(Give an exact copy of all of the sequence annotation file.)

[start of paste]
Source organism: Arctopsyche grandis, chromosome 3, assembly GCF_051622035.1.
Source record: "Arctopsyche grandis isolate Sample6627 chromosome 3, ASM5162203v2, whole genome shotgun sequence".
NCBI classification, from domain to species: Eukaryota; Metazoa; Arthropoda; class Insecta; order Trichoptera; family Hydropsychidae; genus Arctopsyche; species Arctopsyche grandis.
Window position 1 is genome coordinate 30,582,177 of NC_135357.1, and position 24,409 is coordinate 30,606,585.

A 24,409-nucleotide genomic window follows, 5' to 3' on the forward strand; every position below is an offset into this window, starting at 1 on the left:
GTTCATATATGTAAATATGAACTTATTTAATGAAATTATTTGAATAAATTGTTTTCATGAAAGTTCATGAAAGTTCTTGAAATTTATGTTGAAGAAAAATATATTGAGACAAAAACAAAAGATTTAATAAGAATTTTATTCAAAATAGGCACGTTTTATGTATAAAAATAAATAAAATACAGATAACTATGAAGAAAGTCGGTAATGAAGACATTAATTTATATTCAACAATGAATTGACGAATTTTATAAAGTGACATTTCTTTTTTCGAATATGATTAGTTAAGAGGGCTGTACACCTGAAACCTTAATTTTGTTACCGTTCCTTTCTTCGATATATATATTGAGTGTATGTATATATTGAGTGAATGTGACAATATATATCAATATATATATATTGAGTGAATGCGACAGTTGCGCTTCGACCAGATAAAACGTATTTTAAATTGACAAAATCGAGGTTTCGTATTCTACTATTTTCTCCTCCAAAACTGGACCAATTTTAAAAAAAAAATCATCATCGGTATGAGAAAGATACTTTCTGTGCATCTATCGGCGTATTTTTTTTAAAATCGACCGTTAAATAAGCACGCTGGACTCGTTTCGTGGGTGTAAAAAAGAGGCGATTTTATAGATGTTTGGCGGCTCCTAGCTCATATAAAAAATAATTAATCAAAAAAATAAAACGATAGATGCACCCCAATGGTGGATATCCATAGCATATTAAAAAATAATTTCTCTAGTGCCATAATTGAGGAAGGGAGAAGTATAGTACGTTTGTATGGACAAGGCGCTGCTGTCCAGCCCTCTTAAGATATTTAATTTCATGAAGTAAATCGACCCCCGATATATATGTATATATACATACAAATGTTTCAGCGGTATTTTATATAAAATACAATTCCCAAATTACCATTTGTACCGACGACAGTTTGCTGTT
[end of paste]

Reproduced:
Source organism: Arctopsyche grandis, chromosome 3, assembly GCF_051622035.1.
Source record: "Arctopsyche grandis isolate Sample6627 chromosome 3, ASM5162203v2, whole genome shotgun sequence".
NCBI classification, from domain to species: Eukaryota; Metazoa; Arthropoda; class Insecta; order Trichoptera; family Hydropsychidae; genus Arctopsyche; species Arctopsyche grandis.
Window position 1 is genome coordinate 30,582,177 of NC_135357.1, and position 24,409 is coordinate 30,606,585.

A 24,409-nucleotide genomic window follows, 5' to 3' on the forward strand; every position below is an offset into this window, starting at 1 on the left:
GTTCATATATGTAAATATGAACTTATTTAATGAAATTATTTGAATAAATTGTTTTCATGAAAGTTCATGAAAGTTCTTGAAATTTATGTTGAAGAAAAATATATTGAGACAAAAACAAAAGATTTAATAAGAATTTTATTCAAAATAGGCACGTTTTATGTATAAAAATAAATAAAATACAGATAACTATGAAGAAAGTCGGTAATGAAGACATTAATTTATATTCAACAATGAATTGACGAATTTTATAAAGTGACATTTCTTTTTTCGAATATGATTAGTTAAGAGGGCTGTACACCTGAAACCTTAATTTTGTTACCGTTCCTTTCTTCGATATATATATTGAGTGTATGTATATATTGAGTGAATGTGACAATATATATCAATATATATATATTGAGTGAATGCGACAGTTGCGCTTCGACCAGATAAAACGTATTTTAAATTGACAAAATCGAGGTTTCGTATTCTACTATTTTCTCCTCCAAAACTGGACCAATTTTAAAAAAAAAATCATCATCGGTATGAGAAAGATACTTTCTGTGCATCTATCGGCGTATTTTTTTTAAAATCGACCGTTAAATAAGCACGCTGGACTCGTTTCGTGGGTGTAAAAAAGAGGCGATTTTATAGATGTTTGGCGGCTCCTAGCTCATATAAAAAATAATTAATCAAAAAAATAAAACGATAGATGCACCCCAATGGTGGATATCCATAGCATATTAAAAAATAATTTCTCTAGTGCCATAATTGAGGAAGGGAGAAGTATAGTACGTTTGTATGGACAAGGCGCTGCTGTCCAGCCCTCTTAAGATATTTAATTTCATGAAGTAAATCGACCCCCGATATATATGTATATATACATACAAATGTTTCAGCGGTATTTTATATAAAATACAATTCCCAAATTACCATTTGTACCGACGACAGTTTGCTGTT